100 Unfortunate Days100 Unfortunate Days
Penelope Crowe

Blackbird Press
149 Pages
Review by M.L. Roos

Have you ever read a book that scared you? As a horror writer, book reviewer and editor, I have read thousands of books. None have affected me as much as The Exorcist, and now, 100 Unfortunate Days.

Penelope Crowe has written an innocuous tale … at first glance. A thought provoking story about a woman trapped in her own mind and who writes out her thought process day by day then takes us with her on this journey of a lost soul. She writes about life. Having babies and how depressing that is; how you feel you have wasted your life; how the world can be a crappy place at times. As a reader, you get the feeling the protagonist is depressed, maybe dealing with a more serious mental illness and you blow it off. But then you read an entry that hits too close to home. And you get a little uncomfortable. Because the author just wrote about something you thought at one point. It’s a little unnerving, but then the madness creeps in and we are okay. Because we are not mad. We are normal, everyday people caught up in our everyday lives. We do not have worms in our brains or think about robots living in our skin so we are fine.

Then a few entries later, the normal entries appear again. Like Day 29: “Here are some things I would do if I could go back to being 20 years old right now: join an art commune, write a book, kiss more men, kiss more women.”

I guess that’s why this book is so terrifying. It is raw with emotion and detail and normality. Things that everyone thinks about. Or did. And then on Day 38 she writes about possession and exorcism, Day 55, Kuru, Day 61, the end of the world. Interspersed is a rant about Oprah, which I thoroughly and secretly loved, the intricacies of romance and relationships, porn, philosophy and other interesting subjects.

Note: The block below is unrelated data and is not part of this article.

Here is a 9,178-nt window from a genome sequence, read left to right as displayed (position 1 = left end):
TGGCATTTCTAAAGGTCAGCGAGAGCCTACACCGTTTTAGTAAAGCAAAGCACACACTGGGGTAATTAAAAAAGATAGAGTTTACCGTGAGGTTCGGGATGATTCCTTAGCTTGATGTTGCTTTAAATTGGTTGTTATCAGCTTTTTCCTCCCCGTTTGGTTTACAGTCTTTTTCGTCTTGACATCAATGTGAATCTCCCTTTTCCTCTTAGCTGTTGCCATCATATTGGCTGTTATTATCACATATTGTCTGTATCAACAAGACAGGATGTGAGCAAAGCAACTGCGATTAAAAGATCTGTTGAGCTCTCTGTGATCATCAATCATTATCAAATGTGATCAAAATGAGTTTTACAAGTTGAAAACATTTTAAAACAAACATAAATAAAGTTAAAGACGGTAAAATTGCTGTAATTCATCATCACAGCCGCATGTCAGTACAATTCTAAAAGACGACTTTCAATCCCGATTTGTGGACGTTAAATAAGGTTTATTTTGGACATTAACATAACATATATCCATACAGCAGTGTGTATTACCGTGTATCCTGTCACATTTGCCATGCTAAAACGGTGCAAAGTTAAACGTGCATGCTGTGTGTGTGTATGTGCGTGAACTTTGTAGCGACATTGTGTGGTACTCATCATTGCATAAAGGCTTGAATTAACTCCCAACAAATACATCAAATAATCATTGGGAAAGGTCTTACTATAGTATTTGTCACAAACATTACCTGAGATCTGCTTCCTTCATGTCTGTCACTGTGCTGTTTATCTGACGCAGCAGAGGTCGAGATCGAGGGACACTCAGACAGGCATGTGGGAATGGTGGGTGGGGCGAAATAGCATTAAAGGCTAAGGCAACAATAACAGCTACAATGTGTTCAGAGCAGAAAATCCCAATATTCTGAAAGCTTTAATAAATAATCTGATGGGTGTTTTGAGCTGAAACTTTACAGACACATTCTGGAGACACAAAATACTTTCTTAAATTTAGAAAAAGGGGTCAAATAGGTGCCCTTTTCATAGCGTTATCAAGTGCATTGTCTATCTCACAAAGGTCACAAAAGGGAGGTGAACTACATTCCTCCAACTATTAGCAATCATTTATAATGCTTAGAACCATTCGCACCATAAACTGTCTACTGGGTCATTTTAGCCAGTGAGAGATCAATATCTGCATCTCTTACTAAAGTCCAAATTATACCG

This book was not horrifying and fraught with zombies and gore, but the horror here is of the more subtle kind. It is sneaky. You think you have finished reading a quaint novel and you put it out of your mind. Then you wake up in the middle of the night and glance at the clock, realizing it is 3 AM … and is that something moving in the corner of the ceiling?

About M.L. Roos

M.L. Roos lives in Winnipeg, Canada. She started writing horror at a very early age and has stuck with that genre ever since. She tried romance once, but it ended badly with the young couple trying to kiss and getting ensnared in the axes imbedded in their heads. Took an entire day to free them, then there was the mess. She is an avid reader, reviews horror for several sites, and is the creator of the annual The Solstice List: Best Horror Not to be Missed. She has been published in Death to the Brother's Grimm, Dead Harvest, Zippered Flesh and several of the Spinetingler magazines.

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